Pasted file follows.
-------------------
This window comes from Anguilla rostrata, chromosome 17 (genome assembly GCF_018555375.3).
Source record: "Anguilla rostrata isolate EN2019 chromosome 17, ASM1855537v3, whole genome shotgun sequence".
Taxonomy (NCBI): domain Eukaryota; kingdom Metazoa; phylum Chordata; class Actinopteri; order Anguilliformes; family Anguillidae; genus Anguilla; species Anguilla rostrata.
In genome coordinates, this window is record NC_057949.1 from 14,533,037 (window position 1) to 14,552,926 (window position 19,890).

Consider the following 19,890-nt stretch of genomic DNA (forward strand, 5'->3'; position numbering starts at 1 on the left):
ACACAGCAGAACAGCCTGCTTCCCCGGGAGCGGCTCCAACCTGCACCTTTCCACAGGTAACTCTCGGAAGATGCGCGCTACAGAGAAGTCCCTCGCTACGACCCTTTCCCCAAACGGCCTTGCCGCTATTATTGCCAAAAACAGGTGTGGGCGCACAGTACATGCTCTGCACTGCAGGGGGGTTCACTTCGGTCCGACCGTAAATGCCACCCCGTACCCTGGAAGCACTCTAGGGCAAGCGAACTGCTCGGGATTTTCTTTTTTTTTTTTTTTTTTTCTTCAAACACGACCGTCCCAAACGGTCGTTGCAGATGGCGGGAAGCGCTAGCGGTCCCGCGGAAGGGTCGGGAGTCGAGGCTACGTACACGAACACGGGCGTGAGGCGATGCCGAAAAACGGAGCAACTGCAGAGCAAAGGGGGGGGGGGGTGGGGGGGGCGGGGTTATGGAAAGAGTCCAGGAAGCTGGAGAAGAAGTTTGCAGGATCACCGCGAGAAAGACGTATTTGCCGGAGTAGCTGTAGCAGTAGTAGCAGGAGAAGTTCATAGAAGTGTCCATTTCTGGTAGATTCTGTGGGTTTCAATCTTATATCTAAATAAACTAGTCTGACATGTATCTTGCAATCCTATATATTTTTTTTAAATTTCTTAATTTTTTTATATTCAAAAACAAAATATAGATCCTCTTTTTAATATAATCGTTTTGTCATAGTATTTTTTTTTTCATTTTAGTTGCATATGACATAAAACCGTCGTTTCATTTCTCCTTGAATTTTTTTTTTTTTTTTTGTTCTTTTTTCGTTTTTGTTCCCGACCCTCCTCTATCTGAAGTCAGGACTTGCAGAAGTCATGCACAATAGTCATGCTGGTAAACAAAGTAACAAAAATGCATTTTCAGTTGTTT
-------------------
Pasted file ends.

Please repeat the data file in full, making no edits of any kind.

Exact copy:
This window comes from Anguilla rostrata, chromosome 17 (genome assembly GCF_018555375.3).
Source record: "Anguilla rostrata isolate EN2019 chromosome 17, ASM1855537v3, whole genome shotgun sequence".
Taxonomy (NCBI): domain Eukaryota; kingdom Metazoa; phylum Chordata; class Actinopteri; order Anguilliformes; family Anguillidae; genus Anguilla; species Anguilla rostrata.
In genome coordinates, this window is record NC_057949.1 from 14,533,037 (window position 1) to 14,552,926 (window position 19,890).

Consider the following 19,890-nt stretch of genomic DNA (forward strand, 5'->3'; position numbering starts at 1 on the left):
ACACAGCAGAACAGCCTGCTTCCCCGGGAGCGGCTCCAACCTGCACCTTTCCACAGGTAACTCTCGGAAGATGCGCGCTACAGAGAAGTCCCTCGCTACGACCCTTTCCCCAAACGGCCTTGCCGCTATTATTGCCAAAAACAGGTGTGGGCGCACAGTACATGCTCTGCACTGCAGGGGGGTTCACTTCGGTCCGACCGTAAATGCCACCCCGTACCCTGGAAGCACTCTAGGGCAAGCGAACTGCTCGGGATTTTCTTTTTTTTTTTTTTTTTTTCTTCAAACACGACCGTCCCAAACGGTCGTTGCAGATGGCGGGAAGCGCTAGCGGTCCCGCGGAAGGGTCGGGAGTCGAGGCTACGTACACGAACACGGGCGTGAGGCGATGCCGAAAAACGGAGCAACTGCAGAGCAAAGGGGGGGGGGGGTGGGGGGGGCGGGGTTATGGAAAGAGTCCAGGAAGCTGGAGAAGAAGTTTGCAGGATCACCGCGAGAAAGACGTATTTGCCGGAGTAGCTGTAGCAGTAGTAGCAGGAGAAGTTCATAGAAGTGTCCATTTCTGGTAGATTCTGTGGGTTTCAATCTTATATCTAAATAAACTAGTCTGACATGTATCTTGCAATCCTATATATTTTTTTTAAATTTCTTAATTTTTTTATATTCAAAAACAAAATATAGATCCTCTTTTTAATATAATCGTTTTGTCATAGTATTTTTTTTTTCATTTTAGTTGCATATGACATAAAACCGTCGTTTCATTTCTCCTTGAATTTTTTTTTTTTTTTTTGTTCTTTTTTCGTTTTTGTTCCCGACCCTCCTCTATCTGAAGTCAGGACTTGCAGAAGTCATGCACAATAGTCATGCTGGTAAACAAAGTAACAAAAATGCATTTTCAGTTGTTT